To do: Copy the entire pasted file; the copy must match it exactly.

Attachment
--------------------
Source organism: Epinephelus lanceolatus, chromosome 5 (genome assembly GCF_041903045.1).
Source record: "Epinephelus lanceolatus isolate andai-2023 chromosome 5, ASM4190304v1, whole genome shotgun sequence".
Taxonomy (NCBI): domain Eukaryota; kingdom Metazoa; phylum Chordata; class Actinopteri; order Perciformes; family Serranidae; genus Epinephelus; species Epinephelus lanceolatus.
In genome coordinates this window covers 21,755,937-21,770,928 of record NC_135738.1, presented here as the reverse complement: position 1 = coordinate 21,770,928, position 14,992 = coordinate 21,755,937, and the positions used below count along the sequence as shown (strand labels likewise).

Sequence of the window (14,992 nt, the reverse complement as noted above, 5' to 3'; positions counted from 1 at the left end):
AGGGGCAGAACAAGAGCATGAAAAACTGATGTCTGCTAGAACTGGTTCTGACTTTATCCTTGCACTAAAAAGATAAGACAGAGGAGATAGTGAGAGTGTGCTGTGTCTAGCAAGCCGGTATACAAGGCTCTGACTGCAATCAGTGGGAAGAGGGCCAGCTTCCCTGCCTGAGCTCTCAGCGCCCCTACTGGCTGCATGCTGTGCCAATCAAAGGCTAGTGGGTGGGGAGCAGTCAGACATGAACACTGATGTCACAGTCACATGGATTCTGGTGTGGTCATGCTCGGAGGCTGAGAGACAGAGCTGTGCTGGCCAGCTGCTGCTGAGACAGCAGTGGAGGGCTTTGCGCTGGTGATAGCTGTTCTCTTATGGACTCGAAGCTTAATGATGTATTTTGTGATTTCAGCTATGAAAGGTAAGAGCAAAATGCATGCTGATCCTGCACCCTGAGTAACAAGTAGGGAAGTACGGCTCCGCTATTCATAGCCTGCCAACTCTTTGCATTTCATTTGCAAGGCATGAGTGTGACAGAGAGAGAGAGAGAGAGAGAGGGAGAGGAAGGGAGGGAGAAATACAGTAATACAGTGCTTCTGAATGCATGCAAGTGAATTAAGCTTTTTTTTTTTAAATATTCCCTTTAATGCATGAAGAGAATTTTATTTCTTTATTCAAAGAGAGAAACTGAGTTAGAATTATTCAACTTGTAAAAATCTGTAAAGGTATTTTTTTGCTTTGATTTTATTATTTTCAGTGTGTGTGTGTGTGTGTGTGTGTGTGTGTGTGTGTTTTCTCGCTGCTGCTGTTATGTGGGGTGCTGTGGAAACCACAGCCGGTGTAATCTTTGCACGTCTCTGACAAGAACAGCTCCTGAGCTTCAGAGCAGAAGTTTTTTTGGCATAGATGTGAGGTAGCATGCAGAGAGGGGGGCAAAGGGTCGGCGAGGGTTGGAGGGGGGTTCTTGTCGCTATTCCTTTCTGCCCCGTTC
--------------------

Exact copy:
Source organism: Epinephelus lanceolatus, chromosome 5 (genome assembly GCF_041903045.1).
Source record: "Epinephelus lanceolatus isolate andai-2023 chromosome 5, ASM4190304v1, whole genome shotgun sequence".
Taxonomy (NCBI): domain Eukaryota; kingdom Metazoa; phylum Chordata; class Actinopteri; order Perciformes; family Serranidae; genus Epinephelus; species Epinephelus lanceolatus.
In genome coordinates this window covers 21,755,937-21,770,928 of record NC_135738.1, presented here as the reverse complement: position 1 = coordinate 21,770,928, position 14,992 = coordinate 21,755,937, and the positions used below count along the sequence as shown (strand labels likewise).

Sequence of the window (14,992 nt, the reverse complement as noted above, 5' to 3'; positions counted from 1 at the left end):
AGGGGCAGAACAAGAGCATGAAAAACTGATGTCTGCTAGAACTGGTTCTGACTTTATCCTTGCACTAAAAAGATAAGACAGAGGAGATAGTGAGAGTGTGCTGTGTCTAGCAAGCCGGTATACAAGGCTCTGACTGCAATCAGTGGGAAGAGGGCCAGCTTCCCTGCCTGAGCTCTCAGCGCCCCTACTGGCTGCATGCTGTGCCAATCAAAGGCTAGTGGGTGGGGAGCAGTCAGACATGAACACTGATGTCACAGTCACATGGATTCTGGTGTGGTCATGCTCGGAGGCTGAGAGACAGAGCTGTGCTGGCCAGCTGCTGCTGAGACAGCAGTGGAGGGCTTTGCGCTGGTGATAGCTGTTCTCTTATGGACTCGAAGCTTAATGATGTATTTTGTGATTTCAGCTATGAAAGGTAAGAGCAAAATGCATGCTGATCCTGCACCCTGAGTAACAAGTAGGGAAGTACGGCTCCGCTATTCATAGCCTGCCAACTCTTTGCATTTCATTTGCAAGGCATGAGTGTGACAGAGAGAGAGAGAGAGAGAGAGGGAGAGGAAGGGAGGGAGAAATACAGTAATACAGTGCTTCTGAATGCATGCAAGTGAATTAAGCTTTTTTTTTTTAAATATTCCCTTTAATGCATGAAGAGAATTTTATTTCTTTATTCAAAGAGAGAAACTGAGTTAGAATTATTCAACTTGTAAAAATCTGTAAAGGTATTTTTTTGCTTTGATTTTATTATTTTCAGTGTGTGTGTGTGTGTGTGTGTGTGTGTGTGTGTGTTTTCTCGCTGCTGCTGTTATGTGGGGTGCTGTGGAAACCACAGCCGGTGTAATCTTTGCACGTCTCTGACAAGAACAGCTCCTGAGCTTCAGAGCAGAAGTTTTTTTGGCATAGATGTGAGGTAGCATGCAGAGAGGGGGGCAAAGGGTCGGCGAGGGTTGGAGGGGGGTTCTTGTCGCTATTCCTTTCTGCCCCGTTC